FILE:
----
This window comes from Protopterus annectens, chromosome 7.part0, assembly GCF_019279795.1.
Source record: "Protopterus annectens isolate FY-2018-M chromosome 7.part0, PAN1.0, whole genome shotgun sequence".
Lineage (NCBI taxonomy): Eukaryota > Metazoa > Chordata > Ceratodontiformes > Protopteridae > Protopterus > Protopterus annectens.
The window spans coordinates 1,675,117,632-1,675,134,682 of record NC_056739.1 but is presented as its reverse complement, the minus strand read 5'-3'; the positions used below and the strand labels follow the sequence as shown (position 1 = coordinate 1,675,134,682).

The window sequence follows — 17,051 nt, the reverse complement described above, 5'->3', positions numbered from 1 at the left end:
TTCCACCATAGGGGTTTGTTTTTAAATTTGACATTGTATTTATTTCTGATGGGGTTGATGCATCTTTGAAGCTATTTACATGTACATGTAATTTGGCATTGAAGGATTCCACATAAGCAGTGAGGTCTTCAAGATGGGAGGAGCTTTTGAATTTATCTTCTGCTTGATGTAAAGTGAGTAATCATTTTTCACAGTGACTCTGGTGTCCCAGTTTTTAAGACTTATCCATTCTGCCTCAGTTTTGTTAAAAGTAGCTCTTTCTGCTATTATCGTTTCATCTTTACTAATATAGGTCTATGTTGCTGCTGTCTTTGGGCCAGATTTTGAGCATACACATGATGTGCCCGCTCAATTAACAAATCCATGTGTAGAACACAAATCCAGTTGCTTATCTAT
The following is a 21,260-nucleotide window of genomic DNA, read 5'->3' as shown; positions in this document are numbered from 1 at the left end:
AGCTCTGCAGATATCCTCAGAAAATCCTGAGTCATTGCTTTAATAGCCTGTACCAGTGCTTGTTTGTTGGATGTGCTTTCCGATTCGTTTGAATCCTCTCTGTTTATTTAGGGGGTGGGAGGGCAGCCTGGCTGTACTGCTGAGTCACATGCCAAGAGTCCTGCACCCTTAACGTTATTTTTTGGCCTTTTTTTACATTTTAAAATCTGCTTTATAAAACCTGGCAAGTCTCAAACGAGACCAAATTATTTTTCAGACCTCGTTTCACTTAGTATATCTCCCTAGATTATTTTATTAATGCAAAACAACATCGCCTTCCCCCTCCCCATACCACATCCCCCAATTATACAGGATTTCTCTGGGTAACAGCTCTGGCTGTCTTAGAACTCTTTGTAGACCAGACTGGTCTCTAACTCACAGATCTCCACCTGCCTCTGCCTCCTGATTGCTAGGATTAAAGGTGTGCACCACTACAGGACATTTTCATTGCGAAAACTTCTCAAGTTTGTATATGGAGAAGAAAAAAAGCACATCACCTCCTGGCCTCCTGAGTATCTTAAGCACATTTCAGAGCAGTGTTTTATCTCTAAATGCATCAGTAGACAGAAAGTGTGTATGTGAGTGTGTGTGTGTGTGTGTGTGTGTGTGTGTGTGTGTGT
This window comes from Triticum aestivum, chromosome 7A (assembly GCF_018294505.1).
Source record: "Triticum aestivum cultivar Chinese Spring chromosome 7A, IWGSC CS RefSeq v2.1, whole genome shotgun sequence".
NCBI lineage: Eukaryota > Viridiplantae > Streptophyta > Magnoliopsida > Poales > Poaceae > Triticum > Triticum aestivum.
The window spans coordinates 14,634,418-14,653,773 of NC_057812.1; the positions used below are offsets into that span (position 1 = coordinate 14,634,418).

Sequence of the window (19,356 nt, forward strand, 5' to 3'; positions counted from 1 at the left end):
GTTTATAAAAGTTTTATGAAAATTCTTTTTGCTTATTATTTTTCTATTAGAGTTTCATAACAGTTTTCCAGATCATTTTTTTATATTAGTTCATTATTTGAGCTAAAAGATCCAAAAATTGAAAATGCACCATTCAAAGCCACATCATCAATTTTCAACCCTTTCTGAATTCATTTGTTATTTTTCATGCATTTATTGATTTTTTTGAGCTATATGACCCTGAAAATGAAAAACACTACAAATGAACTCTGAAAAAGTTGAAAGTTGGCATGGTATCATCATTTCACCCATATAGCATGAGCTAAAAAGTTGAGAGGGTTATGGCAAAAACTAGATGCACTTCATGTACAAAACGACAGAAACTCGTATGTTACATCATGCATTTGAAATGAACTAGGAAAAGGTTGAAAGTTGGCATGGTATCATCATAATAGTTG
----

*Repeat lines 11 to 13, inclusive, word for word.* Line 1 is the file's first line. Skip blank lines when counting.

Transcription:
NCBI lineage: Eukaryota > Viridiplantae > Streptophyta > Magnoliopsida > Poales > Poaceae > Triticum > Triticum aestivum.
The window spans coordinates 14,634,418-14,653,773 of NC_057812.1; the positions used below are offsets into that span (position 1 = coordinate 14,634,418).

Sequence of the window (19,356 nt, forward strand, 5' to 3'; positions counted from 1 at the left end):